5. Renewable energy. Solar, wind and hydro will account for a larger and larger percentage of total power and some analysts such as Rhodes believe renewable energy will account for 40% to 50% of total in another 15 to 20 years. Not only is it environmentally necessary, it’s now the cheapest source of power in many areas and will become more and more economical as time goes on. (California, for example, already depends on renewables for one-third of its energy consumption and pledges to be 100% carbon-free by 2045.)
“A clean energy portfolio is cheaper to build today than certainly coal and in a lot of cases, new natural gas plants,” said Wanless, who predicts this kind of cost advantage will only grow in time. “This has been like a relatively huge paradigm shift in the power sector.”
6. Batteries. They will be a key component for much of the change, especially as the price of lithium-ion batteries is falling dramatically, although other battery technology is being developed as well. Some batteries will allow residences and businesses — as well as vehicles — to store power. Others, called grid-scale batteries, provide onsite storage for power production. The issue for the grid is energy variability. The sun doesn’t shine at night. Wind doesn’t blow all day long. “With renewables, there’s much more fluctuation,” said Mayr, who adds that energy storage enables “flexibility in the grid.”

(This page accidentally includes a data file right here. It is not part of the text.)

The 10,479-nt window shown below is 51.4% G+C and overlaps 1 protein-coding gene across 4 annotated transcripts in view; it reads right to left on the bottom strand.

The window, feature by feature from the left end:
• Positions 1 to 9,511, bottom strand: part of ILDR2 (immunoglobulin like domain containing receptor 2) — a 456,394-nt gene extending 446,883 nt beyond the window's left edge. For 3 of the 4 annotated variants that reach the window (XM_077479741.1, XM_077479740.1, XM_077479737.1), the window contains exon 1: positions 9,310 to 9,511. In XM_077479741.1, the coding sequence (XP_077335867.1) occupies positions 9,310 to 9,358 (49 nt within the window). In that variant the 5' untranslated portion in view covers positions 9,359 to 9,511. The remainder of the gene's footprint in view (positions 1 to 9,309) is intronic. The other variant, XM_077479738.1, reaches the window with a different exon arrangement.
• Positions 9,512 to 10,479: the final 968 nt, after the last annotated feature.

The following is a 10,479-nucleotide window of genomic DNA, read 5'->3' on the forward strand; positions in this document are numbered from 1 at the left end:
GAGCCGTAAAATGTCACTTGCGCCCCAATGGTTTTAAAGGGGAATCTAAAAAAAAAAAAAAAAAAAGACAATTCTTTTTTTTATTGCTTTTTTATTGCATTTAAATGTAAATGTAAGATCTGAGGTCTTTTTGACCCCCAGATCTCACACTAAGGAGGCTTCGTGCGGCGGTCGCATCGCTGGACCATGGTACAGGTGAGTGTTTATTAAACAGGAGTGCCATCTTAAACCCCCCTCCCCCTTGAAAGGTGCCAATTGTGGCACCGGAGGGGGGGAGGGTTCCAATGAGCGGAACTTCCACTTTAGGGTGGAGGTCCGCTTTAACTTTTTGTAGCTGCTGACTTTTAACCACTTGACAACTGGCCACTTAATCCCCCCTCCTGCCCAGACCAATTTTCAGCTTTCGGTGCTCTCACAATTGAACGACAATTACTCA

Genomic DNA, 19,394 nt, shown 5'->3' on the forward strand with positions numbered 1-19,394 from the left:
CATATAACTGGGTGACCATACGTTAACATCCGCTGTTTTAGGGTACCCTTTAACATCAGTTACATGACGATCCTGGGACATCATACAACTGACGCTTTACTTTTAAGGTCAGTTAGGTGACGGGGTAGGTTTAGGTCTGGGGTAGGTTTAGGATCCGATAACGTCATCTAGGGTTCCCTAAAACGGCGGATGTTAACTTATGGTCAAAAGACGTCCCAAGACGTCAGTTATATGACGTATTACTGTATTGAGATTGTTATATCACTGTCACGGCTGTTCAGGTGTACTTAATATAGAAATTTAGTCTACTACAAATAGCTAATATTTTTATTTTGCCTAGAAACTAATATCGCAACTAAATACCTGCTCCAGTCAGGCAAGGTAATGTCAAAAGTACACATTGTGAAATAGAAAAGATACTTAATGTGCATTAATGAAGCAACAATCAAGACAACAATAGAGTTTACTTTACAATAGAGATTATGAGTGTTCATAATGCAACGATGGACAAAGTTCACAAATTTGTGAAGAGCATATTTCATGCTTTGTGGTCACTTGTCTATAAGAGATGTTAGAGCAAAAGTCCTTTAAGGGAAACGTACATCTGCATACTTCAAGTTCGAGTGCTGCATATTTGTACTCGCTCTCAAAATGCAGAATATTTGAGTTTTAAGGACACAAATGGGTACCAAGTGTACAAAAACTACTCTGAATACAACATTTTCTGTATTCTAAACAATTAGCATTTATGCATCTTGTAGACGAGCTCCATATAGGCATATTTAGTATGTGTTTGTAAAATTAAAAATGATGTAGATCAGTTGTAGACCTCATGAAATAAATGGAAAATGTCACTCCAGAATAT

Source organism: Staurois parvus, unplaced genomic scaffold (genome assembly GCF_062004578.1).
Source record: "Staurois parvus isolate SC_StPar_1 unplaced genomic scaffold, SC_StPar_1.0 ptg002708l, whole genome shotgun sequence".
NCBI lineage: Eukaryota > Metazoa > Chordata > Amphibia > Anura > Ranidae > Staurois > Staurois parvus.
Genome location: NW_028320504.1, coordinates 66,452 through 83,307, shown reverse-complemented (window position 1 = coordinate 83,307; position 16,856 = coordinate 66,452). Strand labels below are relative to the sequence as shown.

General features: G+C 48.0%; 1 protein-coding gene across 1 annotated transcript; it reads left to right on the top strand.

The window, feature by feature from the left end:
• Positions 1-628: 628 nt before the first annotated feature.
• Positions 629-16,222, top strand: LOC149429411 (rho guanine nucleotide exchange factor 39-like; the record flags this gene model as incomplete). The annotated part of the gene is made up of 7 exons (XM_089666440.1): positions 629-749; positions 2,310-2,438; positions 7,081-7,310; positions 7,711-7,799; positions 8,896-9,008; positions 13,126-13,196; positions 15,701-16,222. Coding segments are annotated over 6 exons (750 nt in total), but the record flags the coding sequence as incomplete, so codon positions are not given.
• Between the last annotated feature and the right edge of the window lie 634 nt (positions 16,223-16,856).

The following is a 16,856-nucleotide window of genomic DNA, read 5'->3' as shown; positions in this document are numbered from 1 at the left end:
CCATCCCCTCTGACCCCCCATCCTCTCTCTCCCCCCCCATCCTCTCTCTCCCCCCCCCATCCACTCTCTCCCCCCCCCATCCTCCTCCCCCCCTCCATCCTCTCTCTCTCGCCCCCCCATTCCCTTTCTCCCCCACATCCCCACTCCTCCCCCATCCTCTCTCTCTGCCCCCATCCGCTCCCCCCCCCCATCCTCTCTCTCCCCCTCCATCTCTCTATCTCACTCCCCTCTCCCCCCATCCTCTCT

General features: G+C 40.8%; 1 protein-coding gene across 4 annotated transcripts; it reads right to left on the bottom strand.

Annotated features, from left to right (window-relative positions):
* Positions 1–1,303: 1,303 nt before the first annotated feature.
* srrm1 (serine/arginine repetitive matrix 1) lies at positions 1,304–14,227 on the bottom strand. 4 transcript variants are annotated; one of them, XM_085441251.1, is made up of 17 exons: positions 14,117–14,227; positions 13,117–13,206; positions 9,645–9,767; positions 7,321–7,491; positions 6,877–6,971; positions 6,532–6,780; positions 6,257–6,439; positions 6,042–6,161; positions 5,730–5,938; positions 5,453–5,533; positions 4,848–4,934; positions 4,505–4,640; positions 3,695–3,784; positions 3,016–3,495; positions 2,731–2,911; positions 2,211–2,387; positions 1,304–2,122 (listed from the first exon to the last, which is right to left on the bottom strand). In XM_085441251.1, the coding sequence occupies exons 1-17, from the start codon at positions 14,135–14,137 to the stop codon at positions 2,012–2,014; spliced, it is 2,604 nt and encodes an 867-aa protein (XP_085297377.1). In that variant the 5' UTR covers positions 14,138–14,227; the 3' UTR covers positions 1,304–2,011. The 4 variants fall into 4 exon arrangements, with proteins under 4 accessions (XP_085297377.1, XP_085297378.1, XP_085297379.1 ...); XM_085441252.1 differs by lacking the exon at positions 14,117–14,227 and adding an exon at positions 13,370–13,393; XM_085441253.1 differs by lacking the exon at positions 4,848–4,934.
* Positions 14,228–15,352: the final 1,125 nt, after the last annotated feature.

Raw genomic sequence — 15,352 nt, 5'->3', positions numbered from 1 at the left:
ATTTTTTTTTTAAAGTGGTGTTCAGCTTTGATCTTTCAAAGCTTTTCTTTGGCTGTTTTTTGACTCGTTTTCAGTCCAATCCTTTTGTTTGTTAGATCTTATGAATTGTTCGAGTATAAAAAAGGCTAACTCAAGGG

7. Smaller power plants, and many more of them. The days of the mammoth 1GW power plant lording over a city are over. The size of one plant isn’t key, overall production is. “The size of power plants recently has shrunk, and technology has also allowed them to do that,” said Rhodes.
This, however, means a greater emphasis must be placed on more efficient power transmission, both locally and over long distances.